When I was a kid, there were certain cartoons that everyone knew because they were constantly on television: Popeye, Tom & Jerry, Mighty Mouse, Scooby Doo, Looney Toons, Yogi, and The Flintstones. Of that group, The Flintstones seemed like the powerhouse. They were on every day, often on multiple channels at multiple times. And they ran with a sophisticated crowd that had survived the ages: Lucy, Star Trek, and their inspiration The Honeymooners. They seemed like a cultural icon.
In fact, if you had asked me to pick one of those properties to still be on television 1,000 years from now, I would have had little hesitation in picking The Flintstones.
But something has gone wrong.
I first noticed maybe ten years ago that despite a revival in cartoons, led mainly by aging Baby Boomers looking to relive their childhoods (hence the Boomerang network), The Flintstones had becomes surprisingly scarce. They weren’t in syndication anymore, or at least nowhere I could find them. They weren’t on in the afternoons. They weren’t even on the Cartoon Network.
As I understand it, they put The Flintstones on DVD around that time and yanked them from the air to try to sell them. The end result seems to have been that they proved the old adage of out of sight, out of mind. These days, you can’t find them hardly anywhere and I am hard-pressed to find any kids under the age of about 12 who really know them. Young kids had no idea who they were.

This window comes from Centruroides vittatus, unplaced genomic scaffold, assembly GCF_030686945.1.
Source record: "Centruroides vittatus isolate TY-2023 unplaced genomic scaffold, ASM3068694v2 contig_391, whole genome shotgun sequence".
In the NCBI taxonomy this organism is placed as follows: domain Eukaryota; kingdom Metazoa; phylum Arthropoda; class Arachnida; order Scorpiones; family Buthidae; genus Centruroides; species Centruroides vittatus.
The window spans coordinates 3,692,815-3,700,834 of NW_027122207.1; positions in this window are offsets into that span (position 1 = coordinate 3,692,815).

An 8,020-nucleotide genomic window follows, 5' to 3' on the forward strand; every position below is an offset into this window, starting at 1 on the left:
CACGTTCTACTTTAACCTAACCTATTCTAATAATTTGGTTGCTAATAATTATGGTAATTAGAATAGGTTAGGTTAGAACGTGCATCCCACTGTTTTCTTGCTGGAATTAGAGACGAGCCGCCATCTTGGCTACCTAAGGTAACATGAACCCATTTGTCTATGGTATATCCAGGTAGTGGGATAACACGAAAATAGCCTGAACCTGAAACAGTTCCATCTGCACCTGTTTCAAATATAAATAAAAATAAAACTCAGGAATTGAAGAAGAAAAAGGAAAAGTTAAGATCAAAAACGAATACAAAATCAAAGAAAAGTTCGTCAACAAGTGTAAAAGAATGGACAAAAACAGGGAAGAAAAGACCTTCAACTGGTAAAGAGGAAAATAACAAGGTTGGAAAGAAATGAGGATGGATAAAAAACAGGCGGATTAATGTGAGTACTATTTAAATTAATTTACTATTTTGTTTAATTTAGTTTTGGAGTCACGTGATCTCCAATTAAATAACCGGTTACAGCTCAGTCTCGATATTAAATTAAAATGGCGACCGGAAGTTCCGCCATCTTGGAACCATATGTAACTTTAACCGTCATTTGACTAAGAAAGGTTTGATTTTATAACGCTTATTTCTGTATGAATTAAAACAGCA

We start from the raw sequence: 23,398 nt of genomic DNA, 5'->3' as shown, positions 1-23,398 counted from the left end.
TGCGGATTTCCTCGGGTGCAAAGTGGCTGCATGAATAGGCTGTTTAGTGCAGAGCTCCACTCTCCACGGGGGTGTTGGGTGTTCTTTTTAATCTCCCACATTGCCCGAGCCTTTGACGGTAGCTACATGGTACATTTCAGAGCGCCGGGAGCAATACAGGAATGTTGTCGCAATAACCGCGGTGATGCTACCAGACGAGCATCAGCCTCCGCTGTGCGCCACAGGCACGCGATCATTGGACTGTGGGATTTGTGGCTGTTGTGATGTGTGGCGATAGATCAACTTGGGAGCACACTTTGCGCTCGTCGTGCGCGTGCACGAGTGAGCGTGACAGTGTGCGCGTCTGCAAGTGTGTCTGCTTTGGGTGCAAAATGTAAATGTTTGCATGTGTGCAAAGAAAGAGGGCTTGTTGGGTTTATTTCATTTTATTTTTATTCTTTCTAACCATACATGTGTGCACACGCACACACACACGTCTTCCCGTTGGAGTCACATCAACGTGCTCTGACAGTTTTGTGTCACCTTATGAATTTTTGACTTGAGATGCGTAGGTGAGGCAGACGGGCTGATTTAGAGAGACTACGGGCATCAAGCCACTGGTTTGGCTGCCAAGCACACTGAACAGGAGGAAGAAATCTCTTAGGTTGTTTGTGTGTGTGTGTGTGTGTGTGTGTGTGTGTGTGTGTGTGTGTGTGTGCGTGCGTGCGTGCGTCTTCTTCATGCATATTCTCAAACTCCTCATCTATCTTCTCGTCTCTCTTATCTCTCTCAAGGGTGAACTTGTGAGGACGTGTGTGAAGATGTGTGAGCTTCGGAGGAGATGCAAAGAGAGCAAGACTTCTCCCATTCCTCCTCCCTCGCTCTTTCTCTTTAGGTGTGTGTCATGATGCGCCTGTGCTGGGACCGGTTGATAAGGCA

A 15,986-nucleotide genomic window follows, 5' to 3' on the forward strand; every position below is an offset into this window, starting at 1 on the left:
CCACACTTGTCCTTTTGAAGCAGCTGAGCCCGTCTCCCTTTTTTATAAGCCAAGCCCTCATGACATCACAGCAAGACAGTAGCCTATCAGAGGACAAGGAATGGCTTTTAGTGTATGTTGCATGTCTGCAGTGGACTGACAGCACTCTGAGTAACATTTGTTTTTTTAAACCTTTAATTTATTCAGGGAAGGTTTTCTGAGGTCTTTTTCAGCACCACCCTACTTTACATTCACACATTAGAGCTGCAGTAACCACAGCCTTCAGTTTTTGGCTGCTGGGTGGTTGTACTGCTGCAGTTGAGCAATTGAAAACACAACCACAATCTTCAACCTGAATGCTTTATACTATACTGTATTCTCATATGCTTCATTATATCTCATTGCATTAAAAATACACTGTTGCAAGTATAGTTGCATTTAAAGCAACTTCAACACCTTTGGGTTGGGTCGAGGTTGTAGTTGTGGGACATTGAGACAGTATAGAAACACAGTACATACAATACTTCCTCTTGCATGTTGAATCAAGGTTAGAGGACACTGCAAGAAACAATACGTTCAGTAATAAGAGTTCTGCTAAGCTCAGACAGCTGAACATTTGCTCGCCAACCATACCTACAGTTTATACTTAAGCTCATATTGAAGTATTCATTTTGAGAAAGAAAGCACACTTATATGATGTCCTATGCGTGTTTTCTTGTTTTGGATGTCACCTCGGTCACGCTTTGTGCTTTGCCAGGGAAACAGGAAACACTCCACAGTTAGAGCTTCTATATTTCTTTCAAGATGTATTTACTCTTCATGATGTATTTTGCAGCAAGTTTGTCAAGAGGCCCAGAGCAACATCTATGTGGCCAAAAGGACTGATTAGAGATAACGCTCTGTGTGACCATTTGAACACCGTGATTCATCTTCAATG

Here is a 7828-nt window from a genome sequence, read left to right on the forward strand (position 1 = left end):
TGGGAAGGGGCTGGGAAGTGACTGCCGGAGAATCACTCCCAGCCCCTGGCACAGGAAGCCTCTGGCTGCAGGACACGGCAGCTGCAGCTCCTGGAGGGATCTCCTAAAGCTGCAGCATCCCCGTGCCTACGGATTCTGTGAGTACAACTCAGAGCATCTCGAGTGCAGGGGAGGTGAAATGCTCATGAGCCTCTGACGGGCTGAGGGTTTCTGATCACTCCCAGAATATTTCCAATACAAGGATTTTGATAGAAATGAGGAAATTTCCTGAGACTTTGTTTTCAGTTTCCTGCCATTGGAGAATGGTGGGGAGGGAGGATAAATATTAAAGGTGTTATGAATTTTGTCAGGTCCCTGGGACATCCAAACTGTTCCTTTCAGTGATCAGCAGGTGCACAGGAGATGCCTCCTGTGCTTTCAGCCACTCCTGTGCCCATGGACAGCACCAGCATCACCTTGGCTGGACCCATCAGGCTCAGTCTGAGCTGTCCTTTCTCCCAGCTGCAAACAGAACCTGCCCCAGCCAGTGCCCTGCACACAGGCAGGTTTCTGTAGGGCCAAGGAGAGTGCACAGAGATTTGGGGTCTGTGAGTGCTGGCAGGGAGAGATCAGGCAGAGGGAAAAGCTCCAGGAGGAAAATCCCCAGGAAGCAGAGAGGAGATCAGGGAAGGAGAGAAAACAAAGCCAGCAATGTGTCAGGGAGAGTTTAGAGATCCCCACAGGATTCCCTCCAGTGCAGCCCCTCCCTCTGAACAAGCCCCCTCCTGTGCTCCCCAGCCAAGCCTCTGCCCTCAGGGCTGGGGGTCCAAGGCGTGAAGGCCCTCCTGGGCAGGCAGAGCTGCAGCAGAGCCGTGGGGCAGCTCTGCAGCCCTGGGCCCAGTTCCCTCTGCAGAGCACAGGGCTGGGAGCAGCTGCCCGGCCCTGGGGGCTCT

And it’s not like these kids only know new things. They know the classic Warner Brothers characters, they know Mickey Mouse even though he hasn’t acted in anything in decades, they know Scooby, they know Garfield, and they know Charlie Brown. In effect, they know the things that are marketed regularly or which still appear on television regularly.
Ultimately, I’m not sure if this is a shock or not. There is this perception that certain “old” things are part of the national consciousness because they obtained some level of quality that eluded others in their category, which level of quality means that they transcend generational changes. Thus, we believe that because the Looney Toons were of a higher order than Josey and the Pussy Cats, the Looney Toons have somehow earned a right to survive forever. But that doesn’t appear to be true. It seems more likely that what will give you longevity is giving the audience a constant refresher.
What do you think? Are some films and books so good they’re just part of our culture automatically or do they only stay in our culture so long as they get refreshed every so often?